14. Veage says:

    Thank you for highlighting the outlining vs “just writing” aspect of this topic. Ive debated with many professors and teachers over this. I refuse to outline, it stifles my creativity.

  15. Well done! Thank you for such titillating support. ’twas fun to read and great to feel.

  16. theinnerzone says:

    Something I needed to hear today, thanks for making the echo louder of my feeble, inner voice.

  17. alphaphilippines says:


  18. Great post! I would love to be able to write everyday. Unfortunately, as you pointed out, I have a full time job, kids, pets, and other daily chores and activities that prevent me from just simply writing everyday. 🙂

  19. Great article. I stopped reading all of the do’s and don’ts awhile ago and the more I ignore articles about how to write, the more I enjoy the craft. Your fearless disregard of dumb, how-to-write articles shows you are a true writer. Good luck with publishing your book. I’ve written two novels and the same rules apply to getting published–ignore most of the advice, but do learn what information needs to be included in a good query letter.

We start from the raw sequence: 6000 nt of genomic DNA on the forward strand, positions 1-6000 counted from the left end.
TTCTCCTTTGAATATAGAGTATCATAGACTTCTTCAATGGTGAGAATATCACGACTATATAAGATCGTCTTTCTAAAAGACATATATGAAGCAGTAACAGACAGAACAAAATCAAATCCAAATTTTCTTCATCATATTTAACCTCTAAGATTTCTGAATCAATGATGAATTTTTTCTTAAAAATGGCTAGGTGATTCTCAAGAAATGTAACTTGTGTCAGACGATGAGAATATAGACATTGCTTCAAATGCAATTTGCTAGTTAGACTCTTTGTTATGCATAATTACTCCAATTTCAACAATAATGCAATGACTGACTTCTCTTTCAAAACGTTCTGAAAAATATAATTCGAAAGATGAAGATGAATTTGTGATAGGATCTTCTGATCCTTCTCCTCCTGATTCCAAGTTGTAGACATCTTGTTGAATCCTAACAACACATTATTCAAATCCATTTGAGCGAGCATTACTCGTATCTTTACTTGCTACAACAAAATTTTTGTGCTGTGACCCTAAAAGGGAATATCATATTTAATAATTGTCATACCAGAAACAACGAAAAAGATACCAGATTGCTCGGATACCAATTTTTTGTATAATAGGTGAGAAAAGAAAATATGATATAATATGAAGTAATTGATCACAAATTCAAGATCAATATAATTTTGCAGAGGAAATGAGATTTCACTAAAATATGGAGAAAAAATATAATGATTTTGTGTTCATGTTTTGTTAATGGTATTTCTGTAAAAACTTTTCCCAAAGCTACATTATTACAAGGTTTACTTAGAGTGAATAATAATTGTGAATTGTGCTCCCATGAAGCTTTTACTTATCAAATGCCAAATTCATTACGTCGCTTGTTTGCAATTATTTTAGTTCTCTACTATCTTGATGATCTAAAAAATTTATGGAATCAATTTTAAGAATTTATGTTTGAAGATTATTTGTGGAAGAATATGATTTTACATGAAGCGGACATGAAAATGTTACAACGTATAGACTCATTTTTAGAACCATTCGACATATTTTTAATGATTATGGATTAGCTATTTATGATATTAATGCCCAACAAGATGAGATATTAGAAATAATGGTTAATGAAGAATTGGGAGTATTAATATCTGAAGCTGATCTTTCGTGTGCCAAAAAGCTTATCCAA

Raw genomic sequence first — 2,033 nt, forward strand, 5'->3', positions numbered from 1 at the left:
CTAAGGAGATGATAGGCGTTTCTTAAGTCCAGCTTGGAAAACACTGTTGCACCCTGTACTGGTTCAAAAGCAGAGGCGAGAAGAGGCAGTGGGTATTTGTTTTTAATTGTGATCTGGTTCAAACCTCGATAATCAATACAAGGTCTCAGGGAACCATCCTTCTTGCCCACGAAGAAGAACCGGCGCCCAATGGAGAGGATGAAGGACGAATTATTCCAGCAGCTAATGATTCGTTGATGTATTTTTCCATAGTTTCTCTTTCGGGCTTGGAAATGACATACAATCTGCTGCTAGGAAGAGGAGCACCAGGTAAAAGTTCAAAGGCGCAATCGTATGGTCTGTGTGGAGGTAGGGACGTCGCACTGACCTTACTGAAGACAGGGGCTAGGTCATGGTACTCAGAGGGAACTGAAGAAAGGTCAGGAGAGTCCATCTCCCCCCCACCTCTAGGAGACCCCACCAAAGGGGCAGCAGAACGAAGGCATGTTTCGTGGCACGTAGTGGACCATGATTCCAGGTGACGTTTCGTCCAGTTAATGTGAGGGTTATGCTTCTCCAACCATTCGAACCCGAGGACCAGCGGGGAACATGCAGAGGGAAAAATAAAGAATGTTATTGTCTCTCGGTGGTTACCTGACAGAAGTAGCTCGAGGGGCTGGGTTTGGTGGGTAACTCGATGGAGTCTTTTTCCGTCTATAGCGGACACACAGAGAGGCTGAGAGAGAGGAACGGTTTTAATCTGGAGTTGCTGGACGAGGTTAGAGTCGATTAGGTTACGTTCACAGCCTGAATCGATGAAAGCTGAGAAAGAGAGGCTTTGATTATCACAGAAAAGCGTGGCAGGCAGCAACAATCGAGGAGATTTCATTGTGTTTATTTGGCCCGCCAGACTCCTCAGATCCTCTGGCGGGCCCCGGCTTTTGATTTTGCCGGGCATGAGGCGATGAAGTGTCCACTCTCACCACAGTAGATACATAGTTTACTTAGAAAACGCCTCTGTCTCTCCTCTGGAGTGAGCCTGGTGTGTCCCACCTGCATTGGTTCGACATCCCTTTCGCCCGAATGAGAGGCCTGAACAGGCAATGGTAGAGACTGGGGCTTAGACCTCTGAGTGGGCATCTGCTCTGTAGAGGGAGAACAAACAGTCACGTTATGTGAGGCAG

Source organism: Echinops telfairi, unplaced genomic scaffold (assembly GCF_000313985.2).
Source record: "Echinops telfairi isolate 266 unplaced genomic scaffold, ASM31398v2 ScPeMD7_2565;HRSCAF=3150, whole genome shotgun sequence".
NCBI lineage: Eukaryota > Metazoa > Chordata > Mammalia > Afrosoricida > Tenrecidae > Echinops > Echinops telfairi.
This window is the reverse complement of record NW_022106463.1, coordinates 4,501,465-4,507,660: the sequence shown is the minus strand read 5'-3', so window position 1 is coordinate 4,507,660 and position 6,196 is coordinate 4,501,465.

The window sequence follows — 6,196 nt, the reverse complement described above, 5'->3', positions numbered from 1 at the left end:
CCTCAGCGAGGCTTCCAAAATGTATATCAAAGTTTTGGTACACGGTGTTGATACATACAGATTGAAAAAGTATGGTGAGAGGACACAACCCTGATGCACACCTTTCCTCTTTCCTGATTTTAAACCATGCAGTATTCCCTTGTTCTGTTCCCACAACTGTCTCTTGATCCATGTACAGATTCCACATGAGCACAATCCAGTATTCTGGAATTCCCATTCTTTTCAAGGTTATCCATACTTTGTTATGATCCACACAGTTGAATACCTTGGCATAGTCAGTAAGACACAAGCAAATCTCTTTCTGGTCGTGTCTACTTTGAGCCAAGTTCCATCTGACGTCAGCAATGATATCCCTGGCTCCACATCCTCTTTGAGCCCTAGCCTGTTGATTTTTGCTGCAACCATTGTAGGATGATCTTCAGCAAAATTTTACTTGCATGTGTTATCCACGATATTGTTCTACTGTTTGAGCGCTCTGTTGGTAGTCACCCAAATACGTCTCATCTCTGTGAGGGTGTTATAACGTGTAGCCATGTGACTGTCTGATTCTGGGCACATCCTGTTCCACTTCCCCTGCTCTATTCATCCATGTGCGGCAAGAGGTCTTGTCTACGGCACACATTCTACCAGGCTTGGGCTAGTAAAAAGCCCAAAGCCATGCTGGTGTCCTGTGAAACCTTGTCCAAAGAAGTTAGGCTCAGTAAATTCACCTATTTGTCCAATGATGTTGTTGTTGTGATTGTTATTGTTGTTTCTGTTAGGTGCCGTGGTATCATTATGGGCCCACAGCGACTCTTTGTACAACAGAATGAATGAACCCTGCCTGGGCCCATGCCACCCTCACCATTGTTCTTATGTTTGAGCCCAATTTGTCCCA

20. Charlene says:

    Thanks for the reminder to not feel guilt for not following the writing ‘rules’ and instead to seek moments where we can write for the joy of it!

  21. This is great advice especially for me as a new writer who has been writing all her life but never open to share my writings. I even published some poems anonymously when in college. I look forward to more posts!

  22. K. A. Smith says:

    Hahaha! Excellent post!

  23. Plathinson says: